Re the single concave deeper under the front foot - I recently rode a 6’6" stepup that had the concave deeper under the front foot than by the side fins - it ruined what I believe otherwise would have been a good board - if you tried to turn off the front foot, the board resisted. If you tried to turn off the rear foot - the board stalled as the tail sank.

Ha about time somebody else is my size on here. I’m 5’5" and like 120lbs as well. What’re we talking about when we say “small” waves?

For smaller waves that’re weak or like waist high I like short, stubby boards, so I’ve got a 5’4"x20.5"x2.25" with a kinda rounded vee/hull type entry, deep double which is deepest near the front fins/between my feet, then to medium vee out the back. It’s a very wide board though, 17" at the 1’ from tail and like 15" or so up front. It’s a remake of the same board with a flat bottom. I find that the concave one generates speed more efficiently and seems to go backhand better, especially when pushing the board to slide a bit at the end of a turn. The flat one felt a bit more lifeless when trying to move the board and hop around, although I do think if I just stood there and cruised the flat bottom was quicker and smoother. The flat bottom catered to less aggressive surfing, more or less, which I don’t really do right now. Maybe when I’m older I’ll revisit that design.

For better waves I had a 5’5"x19" flat bottom, although I’m remaking it as a 5’7x19 with a deep single and more overall rocker. I increased the length as to not compress a lot of curve into a very short board. I’m doing as yorky said, with the single concave being deeper near the fins/between the feet than in the middle and under the front foot. Seems to give it that propulsion effect. The flat one felt sort of lifeless, again, when moving the board and hopping around. If the wave had some power or a steep face then the flat one felt better, but I still like how concaves feel over flat bottoms.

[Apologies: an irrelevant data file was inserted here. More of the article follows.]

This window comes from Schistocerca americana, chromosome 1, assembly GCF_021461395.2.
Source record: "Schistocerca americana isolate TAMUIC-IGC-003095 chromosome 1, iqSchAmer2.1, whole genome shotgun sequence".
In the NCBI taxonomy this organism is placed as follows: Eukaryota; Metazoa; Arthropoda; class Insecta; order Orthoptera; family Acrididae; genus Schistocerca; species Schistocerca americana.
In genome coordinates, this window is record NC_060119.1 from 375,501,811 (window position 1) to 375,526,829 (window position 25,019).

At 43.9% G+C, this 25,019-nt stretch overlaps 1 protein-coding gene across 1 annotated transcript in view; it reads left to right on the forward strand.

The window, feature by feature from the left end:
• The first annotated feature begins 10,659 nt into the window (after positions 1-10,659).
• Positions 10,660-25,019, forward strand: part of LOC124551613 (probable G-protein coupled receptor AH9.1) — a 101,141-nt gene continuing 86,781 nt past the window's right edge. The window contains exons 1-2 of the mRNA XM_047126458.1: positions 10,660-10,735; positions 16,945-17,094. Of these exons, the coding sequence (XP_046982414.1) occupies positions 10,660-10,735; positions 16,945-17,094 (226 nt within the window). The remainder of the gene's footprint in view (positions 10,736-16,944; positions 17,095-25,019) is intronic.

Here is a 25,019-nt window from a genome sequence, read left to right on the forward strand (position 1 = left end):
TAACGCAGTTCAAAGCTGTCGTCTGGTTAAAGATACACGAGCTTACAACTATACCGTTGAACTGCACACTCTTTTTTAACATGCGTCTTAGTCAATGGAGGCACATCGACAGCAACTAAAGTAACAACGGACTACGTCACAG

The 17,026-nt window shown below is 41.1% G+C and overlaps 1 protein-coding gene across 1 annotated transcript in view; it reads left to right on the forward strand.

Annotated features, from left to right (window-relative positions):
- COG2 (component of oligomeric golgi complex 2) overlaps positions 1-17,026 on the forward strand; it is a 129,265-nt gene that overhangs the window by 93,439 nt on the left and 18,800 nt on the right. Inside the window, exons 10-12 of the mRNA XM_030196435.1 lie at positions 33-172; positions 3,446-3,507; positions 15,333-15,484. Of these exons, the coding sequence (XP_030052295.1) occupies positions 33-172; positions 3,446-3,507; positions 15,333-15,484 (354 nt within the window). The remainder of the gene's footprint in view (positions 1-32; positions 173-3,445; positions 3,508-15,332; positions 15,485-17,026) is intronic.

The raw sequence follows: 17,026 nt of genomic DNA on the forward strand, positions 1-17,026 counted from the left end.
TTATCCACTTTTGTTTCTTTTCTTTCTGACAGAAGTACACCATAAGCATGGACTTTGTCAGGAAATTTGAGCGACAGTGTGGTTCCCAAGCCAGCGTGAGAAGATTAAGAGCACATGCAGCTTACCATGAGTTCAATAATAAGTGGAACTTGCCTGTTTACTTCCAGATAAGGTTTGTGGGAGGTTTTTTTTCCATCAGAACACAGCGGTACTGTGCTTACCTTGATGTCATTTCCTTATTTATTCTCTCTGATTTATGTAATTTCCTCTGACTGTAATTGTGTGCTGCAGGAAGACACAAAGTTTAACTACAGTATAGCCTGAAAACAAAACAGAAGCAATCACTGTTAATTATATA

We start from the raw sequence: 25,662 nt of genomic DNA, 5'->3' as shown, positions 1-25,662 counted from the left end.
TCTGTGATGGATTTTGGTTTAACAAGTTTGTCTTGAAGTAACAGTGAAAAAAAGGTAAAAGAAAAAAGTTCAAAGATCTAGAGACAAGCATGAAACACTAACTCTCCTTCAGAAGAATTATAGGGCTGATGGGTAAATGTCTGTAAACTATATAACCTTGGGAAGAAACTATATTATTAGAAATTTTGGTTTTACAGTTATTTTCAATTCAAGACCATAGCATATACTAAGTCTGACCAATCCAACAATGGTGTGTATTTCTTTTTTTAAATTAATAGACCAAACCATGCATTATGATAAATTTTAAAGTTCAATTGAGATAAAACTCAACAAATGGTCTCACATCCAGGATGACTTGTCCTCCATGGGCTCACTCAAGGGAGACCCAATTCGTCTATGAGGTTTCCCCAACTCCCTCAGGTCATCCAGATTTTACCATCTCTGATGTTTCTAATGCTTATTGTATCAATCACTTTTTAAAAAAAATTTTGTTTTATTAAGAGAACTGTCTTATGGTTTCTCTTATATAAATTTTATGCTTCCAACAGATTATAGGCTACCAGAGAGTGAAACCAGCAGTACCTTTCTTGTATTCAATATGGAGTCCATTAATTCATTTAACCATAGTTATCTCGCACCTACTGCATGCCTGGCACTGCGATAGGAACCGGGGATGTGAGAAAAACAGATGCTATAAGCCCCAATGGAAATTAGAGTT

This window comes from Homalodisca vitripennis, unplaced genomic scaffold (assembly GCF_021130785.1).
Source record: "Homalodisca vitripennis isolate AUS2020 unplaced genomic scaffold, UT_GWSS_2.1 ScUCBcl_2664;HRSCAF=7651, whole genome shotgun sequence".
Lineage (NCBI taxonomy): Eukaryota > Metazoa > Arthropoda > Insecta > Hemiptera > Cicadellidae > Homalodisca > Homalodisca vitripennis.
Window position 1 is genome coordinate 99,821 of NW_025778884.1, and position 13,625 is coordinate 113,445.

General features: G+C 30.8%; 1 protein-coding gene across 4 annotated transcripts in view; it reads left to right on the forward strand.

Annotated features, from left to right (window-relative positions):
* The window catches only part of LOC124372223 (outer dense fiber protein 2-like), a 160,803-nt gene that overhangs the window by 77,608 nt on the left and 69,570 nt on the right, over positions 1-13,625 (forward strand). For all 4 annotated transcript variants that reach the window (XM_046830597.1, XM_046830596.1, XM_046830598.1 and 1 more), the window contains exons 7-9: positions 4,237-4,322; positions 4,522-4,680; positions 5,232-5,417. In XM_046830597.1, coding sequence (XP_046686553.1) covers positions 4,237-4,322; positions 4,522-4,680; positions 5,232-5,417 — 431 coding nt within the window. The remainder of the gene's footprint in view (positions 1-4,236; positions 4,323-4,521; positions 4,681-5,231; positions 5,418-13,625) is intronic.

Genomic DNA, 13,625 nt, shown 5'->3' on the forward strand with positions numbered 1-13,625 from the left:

I’ve never really had something like if I just went to the store and bought a 5’5"x18 1/8" performance shortboard. 19" seems versatile without too much penalty as far as sensitivty edge to edge goes.

Hey York, how are you my friend? 

Thanks a lot for sharing your thoughts with us.

In my designs, I always make the single concave deeper between the fins area. 

I once tried to put the single concave deeper under my front foot, but it turned out to be cathastrophic, just like patrickfreen have said. The board felt so stuck on small waves (up to 3 feet) and I had to keep putting all my body weight foward so the board could get enough speed. I personally didn’t like it, but of course, this is my opinion based on the board that I’ve made. Since I like faster boards without having to lean my body forward, I was forced to sold that board and later I made a new one putting the concave deeper between the fins… It felt like the balance point was back to the best position for me (right before the front foot).